Muted observances on both sides of heavily-armed Demilitarized Zone that separates two decades-long enemies More

Judge Declares Washington DC Ban on Public Handguns Unconstitutional

Ruling overturns capital city's prohibition on carrying guns in pubic More

Pricey Hepatitis C Drug Draws Criticism

Activists are using the International AIDS Conference to criticize drug companies for charging high prices for life-saving therapies More

Featured Videos

Your JavaScript is turned off or you have an old version of Adobe's Flash Player. Get the latest Flash player.
Students in Business for Themselvesi
X
Mike O'Sullivan
July 26, 2014 11:04 AM
They're only high school students, but they are making accessories for shoes, fabricating backpacks and doing product photography - all through their own businesses. It's the result of a partnership between a non-profit organization that teaches entrepreneurship and their schools. VOA's Mike O'Sullivan and Deyane Moses met the budding entrepreneurs near Los Angeles.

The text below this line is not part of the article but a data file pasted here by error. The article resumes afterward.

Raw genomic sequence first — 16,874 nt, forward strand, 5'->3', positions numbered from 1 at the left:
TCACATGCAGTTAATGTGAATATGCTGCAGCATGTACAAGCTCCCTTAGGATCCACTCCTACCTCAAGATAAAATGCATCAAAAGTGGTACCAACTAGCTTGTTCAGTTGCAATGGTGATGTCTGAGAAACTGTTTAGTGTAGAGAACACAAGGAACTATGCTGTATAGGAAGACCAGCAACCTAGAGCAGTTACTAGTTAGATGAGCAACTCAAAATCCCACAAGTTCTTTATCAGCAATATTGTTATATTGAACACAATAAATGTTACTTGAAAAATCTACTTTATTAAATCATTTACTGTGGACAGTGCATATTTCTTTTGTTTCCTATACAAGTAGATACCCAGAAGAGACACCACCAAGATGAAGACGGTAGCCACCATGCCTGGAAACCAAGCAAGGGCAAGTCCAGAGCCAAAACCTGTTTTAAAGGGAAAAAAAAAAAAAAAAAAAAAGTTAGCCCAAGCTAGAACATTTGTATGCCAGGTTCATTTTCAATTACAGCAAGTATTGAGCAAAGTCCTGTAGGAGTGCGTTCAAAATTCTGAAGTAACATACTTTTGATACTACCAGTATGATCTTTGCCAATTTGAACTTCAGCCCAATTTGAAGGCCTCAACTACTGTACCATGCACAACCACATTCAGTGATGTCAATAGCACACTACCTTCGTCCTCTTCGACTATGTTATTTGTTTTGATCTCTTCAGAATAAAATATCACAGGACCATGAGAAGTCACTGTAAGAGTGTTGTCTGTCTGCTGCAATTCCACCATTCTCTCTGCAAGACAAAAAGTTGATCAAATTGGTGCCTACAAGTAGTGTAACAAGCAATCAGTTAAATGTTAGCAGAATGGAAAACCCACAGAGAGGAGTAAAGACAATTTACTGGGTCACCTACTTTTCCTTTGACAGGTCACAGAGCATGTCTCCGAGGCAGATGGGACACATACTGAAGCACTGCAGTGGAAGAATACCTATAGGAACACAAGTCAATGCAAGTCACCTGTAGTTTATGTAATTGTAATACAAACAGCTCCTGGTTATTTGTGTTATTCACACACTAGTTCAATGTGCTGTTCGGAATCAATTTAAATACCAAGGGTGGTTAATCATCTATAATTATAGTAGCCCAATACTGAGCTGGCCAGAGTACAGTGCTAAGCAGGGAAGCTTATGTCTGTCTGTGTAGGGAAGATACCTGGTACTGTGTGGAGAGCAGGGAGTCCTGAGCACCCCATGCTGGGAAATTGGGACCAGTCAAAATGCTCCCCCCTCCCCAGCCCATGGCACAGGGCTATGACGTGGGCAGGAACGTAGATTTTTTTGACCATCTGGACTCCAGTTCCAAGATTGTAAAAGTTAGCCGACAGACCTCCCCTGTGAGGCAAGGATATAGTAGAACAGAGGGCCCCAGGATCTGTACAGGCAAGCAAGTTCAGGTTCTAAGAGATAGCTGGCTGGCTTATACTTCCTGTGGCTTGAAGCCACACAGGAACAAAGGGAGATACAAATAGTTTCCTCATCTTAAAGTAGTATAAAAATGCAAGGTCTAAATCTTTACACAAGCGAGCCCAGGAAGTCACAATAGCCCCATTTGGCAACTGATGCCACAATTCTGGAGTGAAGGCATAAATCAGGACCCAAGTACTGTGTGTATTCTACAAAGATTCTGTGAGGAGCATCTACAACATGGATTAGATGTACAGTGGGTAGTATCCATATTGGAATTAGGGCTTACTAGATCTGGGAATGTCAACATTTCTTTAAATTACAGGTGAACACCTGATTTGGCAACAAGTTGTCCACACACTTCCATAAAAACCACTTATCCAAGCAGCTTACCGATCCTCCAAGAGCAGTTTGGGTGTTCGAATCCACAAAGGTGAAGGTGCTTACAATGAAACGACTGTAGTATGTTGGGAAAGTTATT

Video

Video Students in Business for Themselves

They're only high school students, but they are making accessories for shoes, fabricating backpacks and doing product photography - all through their own businesses. It's the result of a partnership between a non-profit organization that teaches entrepreneurship and their schools. VOA's Mike O'Sullivan and Deyane Moses met the budding entrepreneurs near Los Angeles.
Video

Video Astronauts Train in Underwater Lab

In the world’s only underwater laboratory, four U.S. astronauts train for a planned visit to an asteroid. The lab - called Aquarius- is located five kilometers off Key Largo, in southern Florida. Living in close quarters and making excursions only into the surrounding ocean, they try to simulate the daily routine of a crew that will someday travel to collect samples of a rock orbiting far away from earth. VOA’s George Putic has more.
Video

Video Not Even Monks Spared From Thailand’s Junta-Backed Morality Push

With Thailand’s military government firmly in control after May’s bloodless coup, authorities are carrying out plans they say are aimed at restoring discipline, morality and patriotism to all Thais. The measures include a crackdown on illegal gambling, education reforms to promote students’ moral development, and a new 24-hour phone hotline for citizens to report misbehaving monks. Steve Sandford reports from Bangkok.
Video

Video Virtual Program Teaches Farming Skills